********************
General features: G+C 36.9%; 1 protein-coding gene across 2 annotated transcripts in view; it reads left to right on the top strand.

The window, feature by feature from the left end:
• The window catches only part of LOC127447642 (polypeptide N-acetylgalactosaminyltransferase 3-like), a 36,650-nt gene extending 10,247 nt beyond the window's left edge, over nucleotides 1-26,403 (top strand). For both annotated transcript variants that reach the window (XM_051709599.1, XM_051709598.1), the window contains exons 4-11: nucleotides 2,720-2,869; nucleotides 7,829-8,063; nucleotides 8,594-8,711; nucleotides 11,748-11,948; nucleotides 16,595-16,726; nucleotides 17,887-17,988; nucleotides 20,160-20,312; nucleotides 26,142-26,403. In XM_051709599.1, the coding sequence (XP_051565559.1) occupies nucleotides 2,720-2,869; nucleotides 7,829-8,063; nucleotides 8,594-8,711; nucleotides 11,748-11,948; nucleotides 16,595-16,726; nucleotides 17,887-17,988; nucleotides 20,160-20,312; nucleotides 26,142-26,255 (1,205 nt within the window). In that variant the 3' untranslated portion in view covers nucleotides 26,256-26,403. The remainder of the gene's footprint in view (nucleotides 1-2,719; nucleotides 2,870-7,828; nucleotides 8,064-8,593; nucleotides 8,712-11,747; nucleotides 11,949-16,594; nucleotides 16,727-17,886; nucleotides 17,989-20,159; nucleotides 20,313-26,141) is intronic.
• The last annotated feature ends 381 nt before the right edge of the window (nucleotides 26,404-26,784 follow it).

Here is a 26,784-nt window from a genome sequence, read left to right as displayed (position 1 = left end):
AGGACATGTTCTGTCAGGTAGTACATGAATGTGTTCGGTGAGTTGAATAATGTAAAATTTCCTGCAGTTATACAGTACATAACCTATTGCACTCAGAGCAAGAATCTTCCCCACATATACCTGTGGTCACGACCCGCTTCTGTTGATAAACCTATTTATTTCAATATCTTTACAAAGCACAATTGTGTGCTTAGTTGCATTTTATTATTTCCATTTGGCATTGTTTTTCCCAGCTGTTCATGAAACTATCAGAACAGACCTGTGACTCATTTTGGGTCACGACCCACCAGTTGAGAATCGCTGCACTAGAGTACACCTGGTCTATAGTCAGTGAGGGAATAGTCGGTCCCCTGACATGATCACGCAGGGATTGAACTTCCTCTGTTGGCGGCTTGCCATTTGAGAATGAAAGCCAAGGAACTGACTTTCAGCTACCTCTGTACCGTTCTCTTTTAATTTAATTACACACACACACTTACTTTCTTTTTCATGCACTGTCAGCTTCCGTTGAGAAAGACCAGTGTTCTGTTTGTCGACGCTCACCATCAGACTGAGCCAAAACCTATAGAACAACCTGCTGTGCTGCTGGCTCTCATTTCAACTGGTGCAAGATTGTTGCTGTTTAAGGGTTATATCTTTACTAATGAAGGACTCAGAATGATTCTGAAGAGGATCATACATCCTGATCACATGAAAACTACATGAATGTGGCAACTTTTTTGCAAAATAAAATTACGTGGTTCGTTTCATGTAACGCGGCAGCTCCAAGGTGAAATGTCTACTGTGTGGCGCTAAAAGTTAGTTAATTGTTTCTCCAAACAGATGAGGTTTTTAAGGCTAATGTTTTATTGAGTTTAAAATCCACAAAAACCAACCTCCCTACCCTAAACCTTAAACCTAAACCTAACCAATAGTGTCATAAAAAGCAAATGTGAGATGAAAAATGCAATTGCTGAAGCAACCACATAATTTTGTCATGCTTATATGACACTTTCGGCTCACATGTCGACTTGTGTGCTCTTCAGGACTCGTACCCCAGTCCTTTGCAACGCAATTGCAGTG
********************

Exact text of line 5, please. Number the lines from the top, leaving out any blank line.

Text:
Here is a 26,784-nt window from a genome sequence, read left to right as displayed (position 1 = left end):